Active Outdoors
Published: 13/03/2016 02:00 - Updated: 10/03/2016 14:14

Tharsuinn tribulations

Written byBy Peter Evans

A white world on a circuit over Beinn Tharsuinn, near Ardross.
A white world on a circuit over Beinn Tharsuinn, near Ardross.

I NORMALLY avoid wind farms like the plague, but I couldn’t give this one a body swerve. There are Beinn Tharsuinns all over the place in Scotland but the one I was aiming for, near Ardross, has a wind farm almost on it. Keen to do a circuit over this Graham on a magnificent windless winter day of blue sky and snow, I hoped the turbines wouldn’t spoil my enjoyment too much.

At the car park off the B9176 in Strath Rory, I saddled up for a three kilometre bike ride along the track leading north-west to a small quarry.

A barrier is encountered soon after the car park, with a couple of rather intimidating notices warning of the dangers of quarries and "no access to unauthorised personnel".

Under Scotland’s access laws, however, walkers can use the track legitimately as long as they’re being responsible. And why wouldn’t they be?

The track is almost entirely uphill, with the benefit of a quicker ride out.

I left the bike near the bridge over the Strathrory River and headed up towards the quarry.

A set of footprints in the snow left the track the way I was going so I was more than glad to use them.

My hopes of frozen snow to walk on were dashed, and where the footprints had filled in or disappeared, it was a case of breaking through a crust into softer stuff.

It made for slow going on to the first top on my circuit, Torr Leathann. It was only as I neared the summit that the snow showed mercy and began to bear my weight.

Time for a rest at the cairn and an absolutely incredible view across the Cromarty and Dornoch firths, up into Sutherland and Caithness and across to Ben Wyvis, which looked majestic under its white blanket. It was blighted only by the wind farm.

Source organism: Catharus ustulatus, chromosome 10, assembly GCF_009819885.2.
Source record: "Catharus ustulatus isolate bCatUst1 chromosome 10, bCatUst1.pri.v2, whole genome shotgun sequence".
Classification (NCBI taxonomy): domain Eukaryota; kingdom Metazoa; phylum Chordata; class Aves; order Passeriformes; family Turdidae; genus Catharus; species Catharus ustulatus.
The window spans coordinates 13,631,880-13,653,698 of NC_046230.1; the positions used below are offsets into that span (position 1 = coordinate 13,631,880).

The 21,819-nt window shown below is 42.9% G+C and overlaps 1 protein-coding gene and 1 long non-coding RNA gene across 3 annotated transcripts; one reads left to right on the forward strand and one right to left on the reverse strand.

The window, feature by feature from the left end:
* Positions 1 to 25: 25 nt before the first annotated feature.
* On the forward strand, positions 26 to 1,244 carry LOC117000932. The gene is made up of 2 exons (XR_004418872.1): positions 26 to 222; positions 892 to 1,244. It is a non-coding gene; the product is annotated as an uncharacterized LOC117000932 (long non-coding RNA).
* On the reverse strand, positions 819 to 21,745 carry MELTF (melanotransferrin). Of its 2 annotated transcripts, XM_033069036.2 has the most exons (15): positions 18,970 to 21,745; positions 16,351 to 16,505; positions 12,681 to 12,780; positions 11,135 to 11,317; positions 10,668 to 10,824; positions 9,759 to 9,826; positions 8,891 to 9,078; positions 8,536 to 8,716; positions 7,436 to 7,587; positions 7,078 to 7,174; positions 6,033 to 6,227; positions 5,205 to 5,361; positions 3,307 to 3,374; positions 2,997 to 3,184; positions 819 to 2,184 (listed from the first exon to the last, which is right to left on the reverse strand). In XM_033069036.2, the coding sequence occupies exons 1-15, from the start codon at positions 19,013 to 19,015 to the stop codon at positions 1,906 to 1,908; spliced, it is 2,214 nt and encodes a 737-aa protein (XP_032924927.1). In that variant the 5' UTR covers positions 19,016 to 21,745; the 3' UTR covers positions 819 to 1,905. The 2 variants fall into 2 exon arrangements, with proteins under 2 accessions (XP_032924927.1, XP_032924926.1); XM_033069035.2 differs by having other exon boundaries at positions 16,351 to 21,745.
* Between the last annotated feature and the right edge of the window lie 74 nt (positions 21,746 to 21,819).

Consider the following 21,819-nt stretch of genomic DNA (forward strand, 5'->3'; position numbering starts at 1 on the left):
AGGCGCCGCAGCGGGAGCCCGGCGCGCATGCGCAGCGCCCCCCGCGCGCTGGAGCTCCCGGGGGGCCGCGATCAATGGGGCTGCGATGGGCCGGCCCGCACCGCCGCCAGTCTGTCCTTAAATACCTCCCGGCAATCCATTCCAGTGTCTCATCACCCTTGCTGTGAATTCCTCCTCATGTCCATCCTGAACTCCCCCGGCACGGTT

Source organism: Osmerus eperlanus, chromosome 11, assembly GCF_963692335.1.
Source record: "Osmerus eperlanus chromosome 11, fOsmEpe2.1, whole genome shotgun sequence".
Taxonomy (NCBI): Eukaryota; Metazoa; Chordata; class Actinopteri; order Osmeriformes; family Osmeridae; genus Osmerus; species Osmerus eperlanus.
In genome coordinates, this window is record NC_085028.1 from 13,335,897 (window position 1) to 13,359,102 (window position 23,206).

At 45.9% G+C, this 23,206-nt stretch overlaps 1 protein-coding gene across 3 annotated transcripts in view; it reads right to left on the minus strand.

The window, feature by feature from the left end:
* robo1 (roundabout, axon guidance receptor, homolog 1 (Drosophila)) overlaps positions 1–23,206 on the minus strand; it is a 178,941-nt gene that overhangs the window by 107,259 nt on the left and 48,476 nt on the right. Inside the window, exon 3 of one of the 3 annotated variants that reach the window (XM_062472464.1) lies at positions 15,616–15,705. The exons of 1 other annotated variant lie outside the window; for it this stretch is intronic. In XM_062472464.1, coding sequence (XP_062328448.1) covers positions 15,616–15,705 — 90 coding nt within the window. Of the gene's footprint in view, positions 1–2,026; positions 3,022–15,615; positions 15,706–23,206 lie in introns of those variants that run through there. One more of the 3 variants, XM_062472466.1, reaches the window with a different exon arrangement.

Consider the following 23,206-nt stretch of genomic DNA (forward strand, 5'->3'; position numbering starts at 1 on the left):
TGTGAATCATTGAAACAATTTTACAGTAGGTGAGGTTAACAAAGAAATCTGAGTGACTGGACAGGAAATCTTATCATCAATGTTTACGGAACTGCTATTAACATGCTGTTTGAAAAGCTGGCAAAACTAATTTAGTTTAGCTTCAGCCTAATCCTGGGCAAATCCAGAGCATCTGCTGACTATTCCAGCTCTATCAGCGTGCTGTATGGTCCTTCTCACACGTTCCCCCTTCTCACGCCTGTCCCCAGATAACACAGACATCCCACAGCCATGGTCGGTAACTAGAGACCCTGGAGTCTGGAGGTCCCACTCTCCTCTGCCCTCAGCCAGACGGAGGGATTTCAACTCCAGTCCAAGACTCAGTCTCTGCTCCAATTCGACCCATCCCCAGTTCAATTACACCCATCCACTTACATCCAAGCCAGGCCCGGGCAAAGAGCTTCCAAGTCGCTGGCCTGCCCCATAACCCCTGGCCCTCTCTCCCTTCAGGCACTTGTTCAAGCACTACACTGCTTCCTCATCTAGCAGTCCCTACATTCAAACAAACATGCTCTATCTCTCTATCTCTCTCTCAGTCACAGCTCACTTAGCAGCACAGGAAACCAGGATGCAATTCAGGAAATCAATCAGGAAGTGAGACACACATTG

Next it was down to a bealach and up to the main summit, Beinn Tharsuinn, complete with trig point. This was surprisingly easy after the battle with soft snow earlier on.

But now I was faced with a more difficult challenge. The two kilometres of ground between Beinn Tharsuinn and the cairn on Sidhean a’Choin Bhain is rough, broken and boggy.

Today the snow had filled in a lot of the troughs and the ground was frozen, which made the going slightly easier.

I weaved my way through the snow channels and over hummocks, trying to find the easiest line – all the while checking the compass to stay on the right bearing.

After what seemed like an age I got sight of the cairn and made for it, dumping my rucksack and taking a breather. Effort is usually rewarded on hills and I took in the views towards Sutherland and Assynt, with Suilven easily identifiable.

From the cairn I followed the ridge line north on easy ground then turned east towards the nearest turbine of the wind farm.

The air had warmed by now and I was into soft snow again, trudging downwards, sometimes sinking up to my knees.

Relief again at the turbine track where I took stock of the route back. The best way is to stay high and follow the wind farm tracks round to Meall a’Bhreacain, keeping below the summit and returning to the bridge over the Strathrory River.

Against my better judgement I tried descending to the head of the river and returning to the bridge on its eastern bank.

Bad decision! I found myself grappling with deep snow all the way back to the bridge.

The bike was a welcome sight and I was very glad I didn’t have to face a three-kilometre walk out. The only downside was that the bike and I got spattered with mud as the frozen dust earlier in the day had now turned to mush.

A woman walking a dog up the track was the only person I saw all day. Solitude, amazing views and some trial and tribulation, but worth every minute.

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